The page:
To appreciate what kind of city-to-city learning is possible, and needed, take a look at the “Global Ranking of Top 10 Resilient Cities,” which included Tokyo amongst the top 10. In another ranking, Yokohama emerged as one of the world’s “10 Greenest Cities.”  Yokohama brought both the first daily newspaper and gas-powered street lamps to Japan, and has a history of groundbreaking achievements. With a location on Tokyo Bay, this modern city manages to use its aquatic location to its advantage with a number of innovative programs centering on its water supply system. The city is aiming to cut greenhouse gas emissions per citizen by at least 30 per cent by 2025 and 60 per cent by 2050.

What insights and lessons-learned do these two cities have to offer each other? Stay tuned for ongoing discussion and debate in this space, and at Cisco’s 2012 Meeting of the Minds.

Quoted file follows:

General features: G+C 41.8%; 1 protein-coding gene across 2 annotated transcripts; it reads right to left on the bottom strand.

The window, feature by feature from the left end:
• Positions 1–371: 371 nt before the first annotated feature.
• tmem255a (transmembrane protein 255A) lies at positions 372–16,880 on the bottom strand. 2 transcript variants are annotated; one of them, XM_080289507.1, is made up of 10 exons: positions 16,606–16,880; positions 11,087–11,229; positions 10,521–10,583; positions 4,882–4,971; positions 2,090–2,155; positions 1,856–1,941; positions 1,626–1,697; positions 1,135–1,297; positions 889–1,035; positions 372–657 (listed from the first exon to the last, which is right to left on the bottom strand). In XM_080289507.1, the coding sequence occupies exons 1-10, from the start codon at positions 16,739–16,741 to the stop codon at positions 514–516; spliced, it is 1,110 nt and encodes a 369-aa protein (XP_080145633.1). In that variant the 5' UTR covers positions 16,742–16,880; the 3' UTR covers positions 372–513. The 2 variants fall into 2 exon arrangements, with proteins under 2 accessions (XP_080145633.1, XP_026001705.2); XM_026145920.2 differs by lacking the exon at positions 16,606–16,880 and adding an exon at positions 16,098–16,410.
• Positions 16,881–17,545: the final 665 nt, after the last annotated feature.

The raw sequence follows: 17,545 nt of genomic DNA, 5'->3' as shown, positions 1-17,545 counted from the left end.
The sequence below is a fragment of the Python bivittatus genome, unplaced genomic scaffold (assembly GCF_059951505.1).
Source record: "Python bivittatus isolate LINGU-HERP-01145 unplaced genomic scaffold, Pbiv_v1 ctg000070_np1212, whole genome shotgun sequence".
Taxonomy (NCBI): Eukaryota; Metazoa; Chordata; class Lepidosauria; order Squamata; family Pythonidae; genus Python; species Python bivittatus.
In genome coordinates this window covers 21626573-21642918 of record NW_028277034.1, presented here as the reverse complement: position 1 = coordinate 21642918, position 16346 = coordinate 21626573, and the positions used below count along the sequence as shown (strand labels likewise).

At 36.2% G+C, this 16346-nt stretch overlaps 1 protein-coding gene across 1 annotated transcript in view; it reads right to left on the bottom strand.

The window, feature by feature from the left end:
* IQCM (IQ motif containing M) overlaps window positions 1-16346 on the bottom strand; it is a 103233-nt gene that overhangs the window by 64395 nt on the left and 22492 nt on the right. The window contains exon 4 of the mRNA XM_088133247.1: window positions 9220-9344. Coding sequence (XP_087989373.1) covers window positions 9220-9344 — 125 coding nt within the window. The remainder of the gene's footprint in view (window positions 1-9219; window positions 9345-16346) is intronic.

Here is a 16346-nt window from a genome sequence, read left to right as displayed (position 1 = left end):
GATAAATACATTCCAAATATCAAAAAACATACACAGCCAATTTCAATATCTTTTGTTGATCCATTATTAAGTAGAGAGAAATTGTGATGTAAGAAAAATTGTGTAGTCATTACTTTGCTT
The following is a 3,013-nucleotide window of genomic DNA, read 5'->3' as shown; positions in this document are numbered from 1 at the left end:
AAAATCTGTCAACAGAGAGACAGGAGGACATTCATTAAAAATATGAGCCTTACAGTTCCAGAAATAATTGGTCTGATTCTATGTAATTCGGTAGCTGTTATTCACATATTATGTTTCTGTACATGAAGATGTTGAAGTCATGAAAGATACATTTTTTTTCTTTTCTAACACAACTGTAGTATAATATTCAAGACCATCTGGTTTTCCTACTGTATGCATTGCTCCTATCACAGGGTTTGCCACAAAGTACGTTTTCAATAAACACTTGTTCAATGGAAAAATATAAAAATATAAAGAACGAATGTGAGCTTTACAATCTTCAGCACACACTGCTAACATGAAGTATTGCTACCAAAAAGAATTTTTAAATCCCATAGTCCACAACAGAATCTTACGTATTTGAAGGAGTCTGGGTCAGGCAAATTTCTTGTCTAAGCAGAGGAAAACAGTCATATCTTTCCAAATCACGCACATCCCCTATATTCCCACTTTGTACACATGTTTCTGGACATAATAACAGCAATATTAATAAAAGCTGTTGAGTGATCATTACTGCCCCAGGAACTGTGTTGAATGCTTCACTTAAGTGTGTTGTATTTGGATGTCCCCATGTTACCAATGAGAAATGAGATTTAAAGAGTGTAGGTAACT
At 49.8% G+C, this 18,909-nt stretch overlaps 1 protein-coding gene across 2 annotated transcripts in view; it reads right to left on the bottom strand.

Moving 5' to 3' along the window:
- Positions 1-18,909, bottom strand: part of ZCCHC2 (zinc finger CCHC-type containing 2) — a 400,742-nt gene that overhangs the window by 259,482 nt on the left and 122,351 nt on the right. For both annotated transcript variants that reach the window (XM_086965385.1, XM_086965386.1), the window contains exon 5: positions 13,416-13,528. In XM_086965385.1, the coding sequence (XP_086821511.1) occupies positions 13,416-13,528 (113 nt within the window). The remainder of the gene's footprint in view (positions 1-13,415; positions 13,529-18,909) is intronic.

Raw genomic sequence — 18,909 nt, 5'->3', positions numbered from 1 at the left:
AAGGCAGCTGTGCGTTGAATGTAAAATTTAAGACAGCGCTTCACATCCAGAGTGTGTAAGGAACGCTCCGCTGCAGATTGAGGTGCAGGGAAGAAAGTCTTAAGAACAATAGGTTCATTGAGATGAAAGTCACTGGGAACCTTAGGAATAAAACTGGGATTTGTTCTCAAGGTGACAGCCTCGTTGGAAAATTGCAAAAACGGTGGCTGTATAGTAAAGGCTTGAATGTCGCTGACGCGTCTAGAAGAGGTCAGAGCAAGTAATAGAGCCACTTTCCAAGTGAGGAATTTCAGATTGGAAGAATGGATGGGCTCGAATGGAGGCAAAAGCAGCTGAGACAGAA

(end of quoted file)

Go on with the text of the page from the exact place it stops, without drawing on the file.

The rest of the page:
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2 Comments.


  1. over the past year some of Japan’s major companies — like Panasonic and Hitachi — have announced sustainable city focused initiatives, with big money and prestige being aimed at those efforts. Take a look at the Hitachi case:
    http://www.hitachi.com/csr/csr_images/csr2011e_019-024.pdf
    What’s different about the Cisco IBSG approach, and what really impresses me, is that the focus on advanced network technology is designed to enable a new kind of community-integration and economic-development. Hitachi’s focus is stricktly on the technology — and not on the profound economic and social transformation that it enables.